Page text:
Equally false are the grounds of the charge brought against us of having deviated from the principles of our great master. Sir, I deny that we have departed from the general principles of Mr. Pitt. It is true, indeed, that no man, who has observed the signs of the times, can have failed to discover in the arguments of our opponents, upon this occasion, a secret wish to renew the Bank restriction; and it is upon that point, and with respect to measures leading in our apprehension to that point, that we are accused, and not unjustly, in differing from those who accuse us. We are charged with a deviation from the principles of Mr. Pitt, because we declared our determination not to renew an expedient which, though it was forced upon Mr. Pitt by the particular circumstances of the times, is one that ought not to be dragged into a precedent. It never surely can be quoted as a spontaneous act of deliberate policy; and it was an act, be it remembered, of which Mr. Pitt did not live to witness those consequences which effectually deter his successors from the repetition of it. But it is singular to remark how ready some people are to admire in a great man, the exception, rather than the rule, of his conduct. Such perverse worship is like the idolatry of barbarous nations, who can see the noonday splendor of the sun without emotion; but who, when he is in eclipse, come forward with hymns and cymbals to adore him. Thus, there are those who venerate Mr. Pitt less in the brightness of his meridian glory, than under his partial obscurations, and who gaze on him with the fondest admiration when he has accidentally ceased to shine. My admiration "on this side only of idolatry" of that great man, is called forth by the glorious course which he ran, and for the illumination which he shed over his country. But I do not think it the duty of a most zealous worshipper to adopt even the accidental faults of the illustrious model whom we vainly endeavour to imitate. I do not think it a part of fealty to him to adopt, without, necessity, measures which necessity alone forced upon him. Treading, with unequal pace, in his steps, I do not think it our duty to select, by preference, those footmarks in which, for a moment, and from the slipperiness of the times, he may have trodden awry.

If, Sir, I have said enough to satisfy the House, that with my whole soul I adopt, with my whole strength I will endeavour to maintain, the measures of my right hon. friend, I have said enough; and I will not detain them by going into the details of a question, of which he is himself a perfect master, and of which he has made the House equally master with himself. But I should have been ashamed to let this debate go by without declaring that I will readily take my share of responsibility for his measure, leaving to my right hon. friend the full and undivided glory.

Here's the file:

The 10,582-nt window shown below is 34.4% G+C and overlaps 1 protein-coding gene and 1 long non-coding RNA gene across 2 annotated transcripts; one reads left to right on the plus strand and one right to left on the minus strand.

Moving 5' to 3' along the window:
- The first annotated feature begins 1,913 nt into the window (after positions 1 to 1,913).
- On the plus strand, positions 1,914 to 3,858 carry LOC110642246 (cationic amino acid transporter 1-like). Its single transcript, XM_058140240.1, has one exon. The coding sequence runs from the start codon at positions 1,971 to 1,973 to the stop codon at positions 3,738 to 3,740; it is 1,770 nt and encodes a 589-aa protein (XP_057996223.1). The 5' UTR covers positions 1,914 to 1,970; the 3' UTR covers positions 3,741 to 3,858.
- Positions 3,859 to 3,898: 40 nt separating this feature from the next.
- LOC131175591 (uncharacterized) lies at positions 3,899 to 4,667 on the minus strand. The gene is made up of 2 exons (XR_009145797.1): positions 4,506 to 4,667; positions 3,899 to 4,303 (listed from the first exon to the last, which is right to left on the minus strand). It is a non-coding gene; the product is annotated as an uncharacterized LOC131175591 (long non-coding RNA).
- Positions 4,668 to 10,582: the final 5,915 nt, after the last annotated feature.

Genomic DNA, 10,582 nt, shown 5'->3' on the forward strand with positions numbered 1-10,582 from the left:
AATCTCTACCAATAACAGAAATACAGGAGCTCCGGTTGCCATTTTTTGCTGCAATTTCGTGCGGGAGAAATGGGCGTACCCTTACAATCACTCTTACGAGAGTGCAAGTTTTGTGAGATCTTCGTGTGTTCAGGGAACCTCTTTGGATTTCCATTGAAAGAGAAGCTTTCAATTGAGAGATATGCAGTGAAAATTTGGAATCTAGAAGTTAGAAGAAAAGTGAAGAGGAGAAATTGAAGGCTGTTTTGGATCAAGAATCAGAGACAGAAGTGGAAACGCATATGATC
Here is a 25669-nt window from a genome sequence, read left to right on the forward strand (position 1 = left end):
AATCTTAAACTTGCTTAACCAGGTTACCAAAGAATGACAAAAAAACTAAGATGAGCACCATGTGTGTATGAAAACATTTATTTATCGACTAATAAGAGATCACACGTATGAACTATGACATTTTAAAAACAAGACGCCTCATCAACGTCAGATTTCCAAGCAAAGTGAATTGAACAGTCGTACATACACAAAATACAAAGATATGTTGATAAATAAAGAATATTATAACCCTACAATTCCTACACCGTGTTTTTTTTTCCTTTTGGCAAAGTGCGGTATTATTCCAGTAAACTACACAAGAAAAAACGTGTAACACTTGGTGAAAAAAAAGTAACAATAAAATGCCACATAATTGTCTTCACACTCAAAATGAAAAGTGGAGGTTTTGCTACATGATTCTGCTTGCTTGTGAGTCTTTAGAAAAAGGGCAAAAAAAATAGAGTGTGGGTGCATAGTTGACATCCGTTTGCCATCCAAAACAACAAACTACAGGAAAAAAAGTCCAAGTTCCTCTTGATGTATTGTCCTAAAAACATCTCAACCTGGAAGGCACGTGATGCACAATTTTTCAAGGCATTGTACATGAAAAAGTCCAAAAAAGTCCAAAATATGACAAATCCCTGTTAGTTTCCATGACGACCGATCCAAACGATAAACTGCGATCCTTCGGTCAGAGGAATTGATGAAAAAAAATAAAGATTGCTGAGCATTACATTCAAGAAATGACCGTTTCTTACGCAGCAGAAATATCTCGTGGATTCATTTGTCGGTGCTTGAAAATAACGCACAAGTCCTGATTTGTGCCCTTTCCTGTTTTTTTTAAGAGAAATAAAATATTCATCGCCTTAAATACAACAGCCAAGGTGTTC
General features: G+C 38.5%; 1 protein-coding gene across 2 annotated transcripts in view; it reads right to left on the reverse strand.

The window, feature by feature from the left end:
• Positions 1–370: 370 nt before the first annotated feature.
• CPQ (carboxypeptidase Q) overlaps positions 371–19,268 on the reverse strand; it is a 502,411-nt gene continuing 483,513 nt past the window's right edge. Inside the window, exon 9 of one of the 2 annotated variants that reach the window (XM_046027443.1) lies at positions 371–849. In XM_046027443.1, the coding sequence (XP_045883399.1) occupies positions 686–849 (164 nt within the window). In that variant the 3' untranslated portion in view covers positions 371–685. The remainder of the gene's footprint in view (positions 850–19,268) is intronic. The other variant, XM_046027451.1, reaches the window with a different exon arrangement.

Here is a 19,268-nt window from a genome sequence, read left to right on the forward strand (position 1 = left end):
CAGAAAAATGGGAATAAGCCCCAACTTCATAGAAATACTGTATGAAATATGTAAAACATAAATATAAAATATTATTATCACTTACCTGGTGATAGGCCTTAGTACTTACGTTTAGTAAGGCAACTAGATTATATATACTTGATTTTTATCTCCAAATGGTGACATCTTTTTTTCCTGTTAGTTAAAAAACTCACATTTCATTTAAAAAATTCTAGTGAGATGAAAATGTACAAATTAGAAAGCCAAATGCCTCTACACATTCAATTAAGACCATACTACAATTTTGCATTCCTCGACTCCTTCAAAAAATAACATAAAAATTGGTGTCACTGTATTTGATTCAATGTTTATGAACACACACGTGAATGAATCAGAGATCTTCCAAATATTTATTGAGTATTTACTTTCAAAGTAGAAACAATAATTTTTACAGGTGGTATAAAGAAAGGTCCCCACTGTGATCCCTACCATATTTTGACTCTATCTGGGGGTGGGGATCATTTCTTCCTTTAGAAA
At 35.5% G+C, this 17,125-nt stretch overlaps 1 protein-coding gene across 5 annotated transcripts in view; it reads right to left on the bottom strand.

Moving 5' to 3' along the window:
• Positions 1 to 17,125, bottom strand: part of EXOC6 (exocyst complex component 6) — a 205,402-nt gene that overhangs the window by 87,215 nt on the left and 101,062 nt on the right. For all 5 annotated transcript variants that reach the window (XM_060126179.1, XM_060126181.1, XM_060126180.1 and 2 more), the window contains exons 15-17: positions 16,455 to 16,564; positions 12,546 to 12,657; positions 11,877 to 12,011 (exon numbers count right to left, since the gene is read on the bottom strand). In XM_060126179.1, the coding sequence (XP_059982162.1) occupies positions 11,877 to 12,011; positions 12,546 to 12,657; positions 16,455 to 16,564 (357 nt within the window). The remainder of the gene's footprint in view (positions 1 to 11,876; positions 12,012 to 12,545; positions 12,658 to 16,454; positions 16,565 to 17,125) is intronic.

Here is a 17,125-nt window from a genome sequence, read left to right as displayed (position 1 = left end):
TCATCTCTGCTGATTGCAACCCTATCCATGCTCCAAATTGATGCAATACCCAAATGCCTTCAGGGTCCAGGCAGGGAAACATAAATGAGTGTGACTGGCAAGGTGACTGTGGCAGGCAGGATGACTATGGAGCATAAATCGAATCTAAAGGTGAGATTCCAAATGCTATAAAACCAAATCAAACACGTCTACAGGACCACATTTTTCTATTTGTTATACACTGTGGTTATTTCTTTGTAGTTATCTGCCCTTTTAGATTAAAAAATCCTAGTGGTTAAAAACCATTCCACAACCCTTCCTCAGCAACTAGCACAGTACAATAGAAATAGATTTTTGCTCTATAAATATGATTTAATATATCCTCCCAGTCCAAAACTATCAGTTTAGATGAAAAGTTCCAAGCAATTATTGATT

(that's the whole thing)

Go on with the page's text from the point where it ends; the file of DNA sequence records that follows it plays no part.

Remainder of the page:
Lord John Russell

said, that although the right hon. gentleman seemed, as well as many others who had preceded him, to take an erroneous view of the subject of debate, by entering into a defence of the commercial policy of the country generally, instead of confining himself to the particular question before the House, still he was willing to admit, that his majesty's ministers had not only pursued the rational line of policy, but were as much alive to the distresses of the country as any of those who heard him. He was sure that many of those who spoke most loudly, did not feel half as deeply for those distresses as his majesty's ministers. While he sympathised with the petitioners, and he did so most sincerely, he could not think that their situation would be bettered by acceding to the motion of his hon. friend. The alteration made by ministers in the commercial policy of the country had been the result of calm deliberation. It was received with scarcely any opposition, and with very little individual suffering; and although the present case might seem to be an exception to the rule, he could not avoid expressing his decided conviction, that no relief would be afforded by retracing our steps, or altering the course which we were now pursuing.